Arthroscopy or ‘Keyhole Surgery’

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Arthroscopy, commonly called ‘keyhole surgery’, has become a safe, widely used technique for diagnosis and treatment of many conditions affecting joints such as the knee.

Insertion of a camera (arthroscope) into the knee through a small cut (portal) next to the kneecap allows the surgeon to inspect all areas of the joint, including the articular surfaces, the cartilage discs (menisci), and cruciate ligaments. A second portal allows the insertion of instruments which are employed to trim cartilage tears and smooth rough articular surfaces.

The procedure is usually performed under a full (general) anaesthetic, and the patient is discharged from hospital within 8 hours, after seeing a physiotherapist for an appropriate exercise programme. Return to work and driving a car is usual within 10 days.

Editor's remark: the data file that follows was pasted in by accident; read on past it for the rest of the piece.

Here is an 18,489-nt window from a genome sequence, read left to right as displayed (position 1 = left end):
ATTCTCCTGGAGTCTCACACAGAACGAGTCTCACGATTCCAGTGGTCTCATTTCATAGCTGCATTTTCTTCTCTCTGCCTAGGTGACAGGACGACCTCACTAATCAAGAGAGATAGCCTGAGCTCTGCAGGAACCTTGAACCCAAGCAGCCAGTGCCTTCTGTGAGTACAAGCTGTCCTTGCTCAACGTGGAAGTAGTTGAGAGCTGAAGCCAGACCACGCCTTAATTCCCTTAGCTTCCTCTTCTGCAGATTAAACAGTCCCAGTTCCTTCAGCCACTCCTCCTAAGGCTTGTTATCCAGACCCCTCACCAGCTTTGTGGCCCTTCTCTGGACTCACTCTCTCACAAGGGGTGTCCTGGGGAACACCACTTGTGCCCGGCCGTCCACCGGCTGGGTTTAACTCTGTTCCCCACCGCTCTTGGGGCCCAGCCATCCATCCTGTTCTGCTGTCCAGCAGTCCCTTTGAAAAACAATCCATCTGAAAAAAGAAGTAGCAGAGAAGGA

As with any operation, there are recognised complications which occasionally occur, however these are very rare. Bleeding into the knee may cause some swelling, and very rarely infection may lead to further surgery. Such risks are always discussed in detail with the surgeon prior to the patient undergoing the procedure.